Even though right now booking a holiday abroad could land you with a £5000 fine, travel brands are readying themselves for the prospect of resumption of service in the not too distant future.

Online booking platform Airbnb has said it is preparing for a "significant" travel rebound as the world emerges from lockdowns. We’re also seeing new travel trends emerging, such as ‘bleisure’ trips where people are taking advantage of remote working to go on working holidays, as well as a resurgence of the road trip.

But, regardless of any prospective upturn, the world of travel faces dramatic change and brands need to adapt fast.

Travel brands are dealing with a new type of consumer – one that has to be tested, vaccinated and insured and has a different set of needs, concerns and expectations. Whereas previously travel brands competed on cost, the new battle ground is likely to be service and delivering value through enhanced service propositions. It’s no longer about the cheapest flight or hotel. To add value, brands have to step up in terms of safety, flexibility, and the experience they offer.

Obviously, travelling in a pandemic, with different countries emerging at different rates, means health and safety is a key priority for consumers.  Restrictions around travel, the necessity for Covid passports, lockdowns, and increased uncertainty overall, make travelling an infinitely more daunting and logistically challenging prospect for consumers.

Travel could also become more of a luxury enterprise, in the immediate future at least. The industry has been devastated by the pandemic and travel companies will need to recoup these losses. The entire model for operators such as airlines and hotels is based on maximum capacity, a model that is clearly hampered by the pandemic, social distancing and public-health protocols. In addition, many brands will need to dig deep in order to mitigate or circumnavigate the logistical issues around European travel brought on by Brexit. These extra costs will inevitably be passed on to the consumer.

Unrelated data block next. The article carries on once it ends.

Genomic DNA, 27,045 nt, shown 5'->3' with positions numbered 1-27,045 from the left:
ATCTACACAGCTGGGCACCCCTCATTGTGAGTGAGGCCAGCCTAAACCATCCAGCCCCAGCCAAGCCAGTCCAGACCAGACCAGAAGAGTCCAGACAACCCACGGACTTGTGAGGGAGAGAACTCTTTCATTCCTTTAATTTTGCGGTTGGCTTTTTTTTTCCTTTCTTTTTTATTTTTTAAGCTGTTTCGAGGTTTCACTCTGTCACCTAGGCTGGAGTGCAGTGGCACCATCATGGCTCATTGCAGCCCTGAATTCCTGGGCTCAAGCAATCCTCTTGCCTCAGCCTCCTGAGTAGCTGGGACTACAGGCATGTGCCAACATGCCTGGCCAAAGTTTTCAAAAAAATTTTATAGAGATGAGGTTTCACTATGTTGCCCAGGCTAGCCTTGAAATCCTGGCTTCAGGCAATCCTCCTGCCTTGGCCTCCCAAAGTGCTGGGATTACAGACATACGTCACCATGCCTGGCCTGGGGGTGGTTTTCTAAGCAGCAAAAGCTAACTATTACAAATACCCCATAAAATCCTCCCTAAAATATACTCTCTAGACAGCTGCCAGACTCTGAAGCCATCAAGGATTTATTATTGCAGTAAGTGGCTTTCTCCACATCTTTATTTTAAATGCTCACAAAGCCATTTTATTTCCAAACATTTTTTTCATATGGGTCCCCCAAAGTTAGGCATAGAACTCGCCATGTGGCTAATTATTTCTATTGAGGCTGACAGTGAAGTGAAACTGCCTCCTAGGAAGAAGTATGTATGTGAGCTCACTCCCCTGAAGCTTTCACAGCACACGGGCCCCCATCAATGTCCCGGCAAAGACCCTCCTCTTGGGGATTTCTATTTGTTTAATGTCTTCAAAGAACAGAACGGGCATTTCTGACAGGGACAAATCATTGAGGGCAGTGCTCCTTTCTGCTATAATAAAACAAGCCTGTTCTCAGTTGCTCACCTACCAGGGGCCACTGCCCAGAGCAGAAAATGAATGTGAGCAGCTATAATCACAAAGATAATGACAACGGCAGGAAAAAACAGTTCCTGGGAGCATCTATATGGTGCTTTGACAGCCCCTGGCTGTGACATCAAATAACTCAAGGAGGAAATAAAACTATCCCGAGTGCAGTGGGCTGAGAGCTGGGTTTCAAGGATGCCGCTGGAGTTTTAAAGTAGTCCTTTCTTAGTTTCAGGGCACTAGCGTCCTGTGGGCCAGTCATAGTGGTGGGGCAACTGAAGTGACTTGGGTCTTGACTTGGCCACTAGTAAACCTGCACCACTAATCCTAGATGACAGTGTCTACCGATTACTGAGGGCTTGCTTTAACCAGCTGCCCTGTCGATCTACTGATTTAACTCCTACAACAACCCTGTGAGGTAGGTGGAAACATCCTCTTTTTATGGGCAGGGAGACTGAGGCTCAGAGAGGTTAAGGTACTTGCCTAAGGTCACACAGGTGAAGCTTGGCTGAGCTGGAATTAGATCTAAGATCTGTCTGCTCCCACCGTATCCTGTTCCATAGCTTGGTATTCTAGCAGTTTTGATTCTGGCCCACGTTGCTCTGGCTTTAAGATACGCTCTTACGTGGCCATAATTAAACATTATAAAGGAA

Forward-thinking brands will start to consider to what degree they can curate the customer experience. Holidaymakers will require more hand-holding and guidance on planning aspects of their stay and their journey to safeguard their health and to ensure they have the best possible experience, with the ability to avoid queues and crowds as much as possible. Brands will have to work much harder to give travellers the reassurance and support they need. 

There was a time when designing a holiday, from booking flights and accommodation to arranging activities, was left to the travel agent. With this sort of personal assistance, customization and added support back in demand, and a shift away from the self-serve models, we can also expect to see a resurgence of that travel advisory role.

In order to own and manage the end-to-end experience, travel brands will have to work more closely together. This will create increased opportunity for brands partnerships and collaborations, across everything from airlines to Ubers and from hotel groups to content publishers. New York-based airline JetBlue Airways recently teamed up with a variety of partners to launch a new one-stop travel booking website, called Paisley, where travelers can book hotel rooms, car rentals and other add-ons, such as theme park tickets. Meanwhile, Airbnb partners with Flipboard, a news aggregator, to help serve Airbnb users with lifestyle content tailored to their interests.

A key issue yet to be properly debated is around data. Airline passenger data is already shared with governments, but now with requirements for tests and vaccinations, brands are helping with the acquisition and management of health data. This raises major issues around trust and privacy, with governments in different countries sharing health data and travel brands operating as an extension of public health management.

Along with the pressures, this brave new world of travel will present many opportunities. But in order to navigate it successfully, no brand can afford to ignore the new rules of engagement.